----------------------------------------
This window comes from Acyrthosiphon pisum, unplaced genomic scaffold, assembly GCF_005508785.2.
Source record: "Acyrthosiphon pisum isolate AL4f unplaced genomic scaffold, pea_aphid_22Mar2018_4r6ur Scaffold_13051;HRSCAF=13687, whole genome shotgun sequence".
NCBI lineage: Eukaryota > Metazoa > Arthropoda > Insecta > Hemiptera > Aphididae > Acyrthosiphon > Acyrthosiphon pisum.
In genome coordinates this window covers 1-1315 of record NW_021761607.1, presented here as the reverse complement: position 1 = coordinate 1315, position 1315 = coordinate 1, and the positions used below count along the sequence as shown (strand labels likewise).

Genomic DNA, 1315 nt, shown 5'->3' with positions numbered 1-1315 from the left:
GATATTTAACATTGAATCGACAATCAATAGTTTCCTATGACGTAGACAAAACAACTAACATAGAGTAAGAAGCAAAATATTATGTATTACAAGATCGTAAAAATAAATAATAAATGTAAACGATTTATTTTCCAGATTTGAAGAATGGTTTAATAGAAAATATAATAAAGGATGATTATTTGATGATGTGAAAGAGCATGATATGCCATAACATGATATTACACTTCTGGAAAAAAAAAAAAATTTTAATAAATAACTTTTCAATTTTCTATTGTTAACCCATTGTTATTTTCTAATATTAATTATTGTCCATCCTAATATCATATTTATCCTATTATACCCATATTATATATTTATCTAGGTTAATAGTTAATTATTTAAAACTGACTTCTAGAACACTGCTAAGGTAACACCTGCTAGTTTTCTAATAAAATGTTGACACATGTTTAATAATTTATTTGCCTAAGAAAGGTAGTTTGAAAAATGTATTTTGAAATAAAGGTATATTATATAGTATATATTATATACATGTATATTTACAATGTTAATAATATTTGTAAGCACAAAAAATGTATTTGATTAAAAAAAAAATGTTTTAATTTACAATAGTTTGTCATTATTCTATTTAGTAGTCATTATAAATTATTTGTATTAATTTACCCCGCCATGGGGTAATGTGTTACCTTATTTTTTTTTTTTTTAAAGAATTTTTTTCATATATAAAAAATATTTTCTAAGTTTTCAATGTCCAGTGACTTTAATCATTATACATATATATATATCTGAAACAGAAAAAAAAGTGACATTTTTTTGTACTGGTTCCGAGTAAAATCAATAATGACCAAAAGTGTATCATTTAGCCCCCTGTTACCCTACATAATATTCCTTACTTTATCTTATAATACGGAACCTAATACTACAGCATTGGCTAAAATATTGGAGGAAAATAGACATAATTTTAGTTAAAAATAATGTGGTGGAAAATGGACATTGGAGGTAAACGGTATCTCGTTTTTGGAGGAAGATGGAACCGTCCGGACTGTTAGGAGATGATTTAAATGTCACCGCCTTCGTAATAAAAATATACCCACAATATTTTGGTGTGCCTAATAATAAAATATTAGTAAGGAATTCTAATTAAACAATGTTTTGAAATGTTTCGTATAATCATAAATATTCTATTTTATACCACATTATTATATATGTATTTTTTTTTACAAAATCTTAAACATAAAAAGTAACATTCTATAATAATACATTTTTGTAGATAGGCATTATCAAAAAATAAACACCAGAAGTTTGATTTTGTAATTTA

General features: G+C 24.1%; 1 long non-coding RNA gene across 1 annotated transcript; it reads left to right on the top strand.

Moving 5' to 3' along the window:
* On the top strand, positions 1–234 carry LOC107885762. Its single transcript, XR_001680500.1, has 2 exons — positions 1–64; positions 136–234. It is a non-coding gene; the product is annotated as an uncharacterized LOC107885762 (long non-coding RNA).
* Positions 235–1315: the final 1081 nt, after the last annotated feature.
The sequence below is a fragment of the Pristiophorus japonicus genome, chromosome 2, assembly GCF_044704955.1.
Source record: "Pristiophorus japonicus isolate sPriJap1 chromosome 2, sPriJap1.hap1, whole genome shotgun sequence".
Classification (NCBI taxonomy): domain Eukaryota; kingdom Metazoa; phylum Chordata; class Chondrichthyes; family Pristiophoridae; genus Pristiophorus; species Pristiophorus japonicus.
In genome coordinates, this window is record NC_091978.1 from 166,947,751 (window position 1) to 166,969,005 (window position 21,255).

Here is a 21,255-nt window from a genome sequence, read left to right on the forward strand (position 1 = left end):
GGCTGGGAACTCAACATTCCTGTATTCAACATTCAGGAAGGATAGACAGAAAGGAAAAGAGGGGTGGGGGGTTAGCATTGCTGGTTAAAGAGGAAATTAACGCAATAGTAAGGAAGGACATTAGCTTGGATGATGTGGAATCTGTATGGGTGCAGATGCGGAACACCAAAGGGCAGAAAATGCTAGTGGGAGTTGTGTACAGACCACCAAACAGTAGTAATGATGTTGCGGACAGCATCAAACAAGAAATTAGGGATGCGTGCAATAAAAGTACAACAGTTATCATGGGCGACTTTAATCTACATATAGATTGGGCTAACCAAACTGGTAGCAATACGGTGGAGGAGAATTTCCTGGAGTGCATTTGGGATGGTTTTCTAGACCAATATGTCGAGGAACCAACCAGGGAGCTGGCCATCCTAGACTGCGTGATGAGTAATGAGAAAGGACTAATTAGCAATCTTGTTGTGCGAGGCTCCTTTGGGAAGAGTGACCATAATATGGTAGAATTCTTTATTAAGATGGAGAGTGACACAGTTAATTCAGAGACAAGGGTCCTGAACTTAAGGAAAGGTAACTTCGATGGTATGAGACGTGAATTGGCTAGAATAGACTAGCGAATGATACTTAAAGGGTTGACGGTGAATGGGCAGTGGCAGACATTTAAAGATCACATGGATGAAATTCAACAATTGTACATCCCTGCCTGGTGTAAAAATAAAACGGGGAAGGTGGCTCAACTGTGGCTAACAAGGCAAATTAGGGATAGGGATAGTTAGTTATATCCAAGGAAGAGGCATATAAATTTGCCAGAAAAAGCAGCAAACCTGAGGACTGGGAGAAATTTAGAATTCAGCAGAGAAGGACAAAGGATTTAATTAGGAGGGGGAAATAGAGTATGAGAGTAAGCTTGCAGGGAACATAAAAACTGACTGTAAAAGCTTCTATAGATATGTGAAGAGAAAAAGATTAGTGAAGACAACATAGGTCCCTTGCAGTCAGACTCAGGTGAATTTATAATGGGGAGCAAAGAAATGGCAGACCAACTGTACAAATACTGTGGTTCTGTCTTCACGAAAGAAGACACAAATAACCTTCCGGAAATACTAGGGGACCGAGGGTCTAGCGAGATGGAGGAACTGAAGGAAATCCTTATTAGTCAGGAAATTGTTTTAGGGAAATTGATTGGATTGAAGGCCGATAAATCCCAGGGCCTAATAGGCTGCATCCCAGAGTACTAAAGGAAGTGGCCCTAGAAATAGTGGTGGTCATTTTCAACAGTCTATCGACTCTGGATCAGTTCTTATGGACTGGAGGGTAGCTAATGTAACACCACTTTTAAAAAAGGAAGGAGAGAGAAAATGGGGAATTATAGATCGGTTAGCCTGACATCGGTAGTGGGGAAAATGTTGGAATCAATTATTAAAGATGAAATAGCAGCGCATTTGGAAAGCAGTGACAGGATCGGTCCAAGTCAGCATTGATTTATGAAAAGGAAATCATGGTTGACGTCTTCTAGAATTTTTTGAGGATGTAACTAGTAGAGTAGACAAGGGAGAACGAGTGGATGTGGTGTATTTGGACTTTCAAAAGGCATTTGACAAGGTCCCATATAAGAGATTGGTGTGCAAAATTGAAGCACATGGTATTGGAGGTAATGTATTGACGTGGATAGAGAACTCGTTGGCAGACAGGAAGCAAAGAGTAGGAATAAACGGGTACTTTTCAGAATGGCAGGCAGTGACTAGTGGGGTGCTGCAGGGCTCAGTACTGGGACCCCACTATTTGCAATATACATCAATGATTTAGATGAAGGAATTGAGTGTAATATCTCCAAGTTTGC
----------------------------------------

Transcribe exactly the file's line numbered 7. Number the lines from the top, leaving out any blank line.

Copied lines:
General features: G+C 24.1%; 1 long non-coding RNA gene across 1 annotated transcript; it reads left to right on the top strand.